Joyce, William Henry (1849/50–1928), policeman and magistrate, was born in Urney, Co. Tyrone, youngest of seven children of John Joyce and Eliza Anne Joyce (maiden name unknown), resident at Beechmount, Ballycolman, Strabane, Co. Tyrone. His father was clerk of the crown for Co. Donegal, based at Lifford, directly adjacent to Strabane. Both parents died in 1852 and the infant William Henry was raised by relatives. He entered the RIC as a cadet in 1868, was appointed 3rd class sub-inspector that November, and was allocated to Co. Cavan in June 1869. He went to Derry in August 1870 to quell Orange disturbances and had similar duties elsewhere in Ulster. He was commended for bringing rioters to justice in June 1871. Joyce was promoted to 2nd class sub-inspector in April 1875. He moved to Galway East Riding in September 1881, gaining experience as a detective before his next transfer to Co. Roscommon in December 1883, the year when sub-inspectors were renamed ‘district inspectors’. Having a good record of ‘exertion’ in his various stations, he was latterly attached to the divisional magistrate's staff.
In January 1888 he was appointed as a temporary RM to assist in working the 1887 crimes act. Later that year he became involved in the government's covert support for The Times, whose ‘Parnellism and crime’ articles had attempted to implicate Charles Stewart Parnell (qv) and others in crimes including the Phoenix Park murders (6 May 1882). During the subsequent special (or ‘Parnell’) commission Joyce compiled evidence to support The Times case, which by extension would damage the home rule–liberal alliance. Joyce had to examine past records and contemporary agrarian outrage for Parnellite links with crime, while police officers and notables as highly placed as the English attorney general were called to appear in London as corroborating witnesses. These activities in aid of The Times were politically scandalous if not illegal. In late February 1889 an unscrupulous journalist, Richard Pigott (qv), admitted he had forged the Parnell Times letters, yet Joyce continued compiling material to smear the Irish party for the commission's report. He was promoted (October 1889) to the modest RIC rank of 1st class district inspector. However, he remained a temporary RM, based at Dublin Castle, looking for Parnellite criminality in the supposedly non-violent Plan of Campaign in rural Ireland. Joyce sought relief from this duty in 1890, again in 1891, increasingly frustrated by lack of official recognition. Promoted routinely within the resident magistracy, he was stationed in a succession of posts throughout the country.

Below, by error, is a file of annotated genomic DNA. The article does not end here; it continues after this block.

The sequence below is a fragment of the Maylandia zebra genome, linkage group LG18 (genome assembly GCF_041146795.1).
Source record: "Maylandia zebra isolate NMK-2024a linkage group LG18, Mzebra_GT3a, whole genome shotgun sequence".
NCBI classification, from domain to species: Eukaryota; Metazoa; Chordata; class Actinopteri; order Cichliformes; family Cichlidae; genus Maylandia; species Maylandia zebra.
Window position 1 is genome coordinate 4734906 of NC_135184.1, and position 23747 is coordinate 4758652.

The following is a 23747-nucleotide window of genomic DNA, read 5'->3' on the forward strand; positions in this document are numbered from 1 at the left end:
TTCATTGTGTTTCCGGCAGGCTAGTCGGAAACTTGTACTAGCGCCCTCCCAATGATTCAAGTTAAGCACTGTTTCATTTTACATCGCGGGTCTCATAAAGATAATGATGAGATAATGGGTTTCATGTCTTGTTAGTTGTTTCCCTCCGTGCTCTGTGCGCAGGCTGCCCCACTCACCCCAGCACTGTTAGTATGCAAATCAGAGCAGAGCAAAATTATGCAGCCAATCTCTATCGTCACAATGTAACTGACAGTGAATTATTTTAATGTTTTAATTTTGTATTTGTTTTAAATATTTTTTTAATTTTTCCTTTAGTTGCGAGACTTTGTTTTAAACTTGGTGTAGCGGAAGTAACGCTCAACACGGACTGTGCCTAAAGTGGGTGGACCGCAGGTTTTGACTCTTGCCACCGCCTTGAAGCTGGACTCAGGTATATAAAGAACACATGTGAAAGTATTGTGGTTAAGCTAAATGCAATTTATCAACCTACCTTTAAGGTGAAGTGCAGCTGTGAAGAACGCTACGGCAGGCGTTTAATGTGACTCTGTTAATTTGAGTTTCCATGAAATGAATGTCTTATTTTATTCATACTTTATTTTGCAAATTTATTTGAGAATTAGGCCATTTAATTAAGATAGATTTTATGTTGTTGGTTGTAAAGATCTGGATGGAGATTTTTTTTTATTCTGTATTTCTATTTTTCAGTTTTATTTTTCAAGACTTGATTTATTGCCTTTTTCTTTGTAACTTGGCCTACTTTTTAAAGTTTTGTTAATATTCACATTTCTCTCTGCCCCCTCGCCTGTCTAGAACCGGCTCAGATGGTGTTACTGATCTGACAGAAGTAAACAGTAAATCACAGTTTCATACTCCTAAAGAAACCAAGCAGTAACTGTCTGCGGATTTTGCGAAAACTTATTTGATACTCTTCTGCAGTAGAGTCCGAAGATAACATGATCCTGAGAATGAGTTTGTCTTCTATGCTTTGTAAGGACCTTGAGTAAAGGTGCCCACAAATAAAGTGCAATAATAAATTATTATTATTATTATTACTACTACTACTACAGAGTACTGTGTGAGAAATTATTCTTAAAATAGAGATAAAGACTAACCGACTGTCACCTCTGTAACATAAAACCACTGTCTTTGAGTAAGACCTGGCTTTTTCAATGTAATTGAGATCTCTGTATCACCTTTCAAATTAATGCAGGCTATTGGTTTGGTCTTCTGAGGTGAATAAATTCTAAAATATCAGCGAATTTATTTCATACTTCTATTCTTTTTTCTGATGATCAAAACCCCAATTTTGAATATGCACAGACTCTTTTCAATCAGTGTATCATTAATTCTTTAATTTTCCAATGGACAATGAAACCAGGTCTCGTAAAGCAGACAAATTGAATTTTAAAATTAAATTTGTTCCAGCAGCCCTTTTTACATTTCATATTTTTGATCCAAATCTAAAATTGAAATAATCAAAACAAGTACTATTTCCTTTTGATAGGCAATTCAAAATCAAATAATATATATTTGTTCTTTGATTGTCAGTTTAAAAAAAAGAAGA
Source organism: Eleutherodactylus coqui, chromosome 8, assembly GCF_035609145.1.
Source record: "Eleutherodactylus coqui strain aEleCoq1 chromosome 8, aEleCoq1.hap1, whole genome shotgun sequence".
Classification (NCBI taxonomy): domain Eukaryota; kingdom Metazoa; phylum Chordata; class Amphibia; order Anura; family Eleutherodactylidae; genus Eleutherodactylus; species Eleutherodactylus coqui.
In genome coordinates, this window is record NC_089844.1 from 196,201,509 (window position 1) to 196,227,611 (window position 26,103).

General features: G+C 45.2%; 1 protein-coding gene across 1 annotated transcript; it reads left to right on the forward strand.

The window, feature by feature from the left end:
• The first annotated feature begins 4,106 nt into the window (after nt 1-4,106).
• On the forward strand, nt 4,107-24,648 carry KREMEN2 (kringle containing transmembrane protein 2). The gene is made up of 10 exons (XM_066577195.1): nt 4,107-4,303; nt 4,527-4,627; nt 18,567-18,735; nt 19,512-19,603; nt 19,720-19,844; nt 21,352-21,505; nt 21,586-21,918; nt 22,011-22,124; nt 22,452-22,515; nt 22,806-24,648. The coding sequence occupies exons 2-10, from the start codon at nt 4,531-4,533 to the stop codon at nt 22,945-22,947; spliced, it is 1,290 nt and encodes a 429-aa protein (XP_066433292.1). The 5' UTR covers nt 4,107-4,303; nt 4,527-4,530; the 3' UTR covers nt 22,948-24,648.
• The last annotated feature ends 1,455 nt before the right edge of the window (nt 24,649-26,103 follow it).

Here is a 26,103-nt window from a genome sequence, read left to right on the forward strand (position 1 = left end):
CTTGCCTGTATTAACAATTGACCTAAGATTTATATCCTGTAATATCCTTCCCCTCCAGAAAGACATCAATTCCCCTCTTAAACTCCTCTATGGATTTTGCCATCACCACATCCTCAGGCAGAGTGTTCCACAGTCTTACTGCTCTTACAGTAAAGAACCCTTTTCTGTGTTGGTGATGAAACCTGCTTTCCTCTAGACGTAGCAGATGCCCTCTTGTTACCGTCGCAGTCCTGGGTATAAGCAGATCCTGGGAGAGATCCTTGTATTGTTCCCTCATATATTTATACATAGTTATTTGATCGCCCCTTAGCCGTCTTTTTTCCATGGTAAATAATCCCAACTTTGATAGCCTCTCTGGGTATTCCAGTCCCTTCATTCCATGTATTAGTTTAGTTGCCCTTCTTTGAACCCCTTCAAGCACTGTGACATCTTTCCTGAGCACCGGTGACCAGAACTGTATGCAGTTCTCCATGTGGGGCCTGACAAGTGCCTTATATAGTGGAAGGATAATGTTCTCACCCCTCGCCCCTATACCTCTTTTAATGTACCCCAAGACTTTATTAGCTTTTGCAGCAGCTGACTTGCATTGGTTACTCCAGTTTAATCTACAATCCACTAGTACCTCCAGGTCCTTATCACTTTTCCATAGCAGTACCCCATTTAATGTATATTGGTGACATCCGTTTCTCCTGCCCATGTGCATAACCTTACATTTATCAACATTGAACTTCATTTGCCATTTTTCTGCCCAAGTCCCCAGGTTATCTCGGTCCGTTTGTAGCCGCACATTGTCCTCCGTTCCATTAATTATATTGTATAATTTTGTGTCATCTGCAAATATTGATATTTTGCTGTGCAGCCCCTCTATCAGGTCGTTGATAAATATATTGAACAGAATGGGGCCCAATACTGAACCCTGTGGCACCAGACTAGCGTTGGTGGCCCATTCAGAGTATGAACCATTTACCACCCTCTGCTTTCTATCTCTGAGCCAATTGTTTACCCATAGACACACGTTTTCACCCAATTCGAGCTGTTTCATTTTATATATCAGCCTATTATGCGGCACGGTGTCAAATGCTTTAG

Weakened by ill health (which led to increasing absence from work) and by family disruption, Joyce sank into melancholy. Finally, owing to his apparent want of efficiency, allegedly exacerbated by alcohol, he was forcibly retired on a reduced annual allowance in November 1901. Joyce's family life suffered immensely. He had married (1872) Jane Hawkes Knox, daughter of Roscommon-based RM George Knox. They had three sons and two daughters, whose early comforts turned to distress and tragedy in later life. Joyce campaigned in vain for financial redress. In 1910 his patience snapped when The Times affair resurfaced in parliament and Balfour (by now Conservative leader) disparagingly referred to retired civil servants revealing secrets from their past. Joyce, who retained some documents from the commission period, was enraged and sought to expose the Conservative party/Times scandal, and to embarrass the current leadership in the approach to the third home rule bill crisis (1911–14).
He found the liberal government unwilling to listen, and the Irish party under John Redmond (qv) unwilling to risk its home rule agenda. In 1912–13 Joyce approached more radical nationalists, Eoin MacNeill (qv), founder of the Irish Volunteers, and the retired diplomat Sir Roger Casement (qv), who considered his documents of some propaganda value. Joyce received some financial reward, but war intervened in 1914 and Casement was executed in 1916, leaving the documents hidden and unpublished in New York. Joyce was eventually sent there to assist Sinn Féin in 1920, having lost his wife and a son to illness, most of his livelihood and all of his faith in the British establishment. He wrote ‘Sidelights on British conspiracies’, which was based on his professional knowledge and which, like his documents, remained unpublished.
On his return to Ireland in 1922, civil war and independence consigned his recovered documents to history. Joyce even lost contact with MacNeill, who had supported him financially and who shrewdly made copies (later, Ó Broin's sources) of the documents, now lost. Joyce died in poverty 8 July 1928 at Monkstown Hospital in Co. Dublin, having lived at 2 Crosthwaite Terrace, Kingstown (Dún Laoghaire) and before that at 63 Albert Road, Kingstown, Dublin. He was buried in Mount Jerome cemetery, Harold's Cross, Dublin.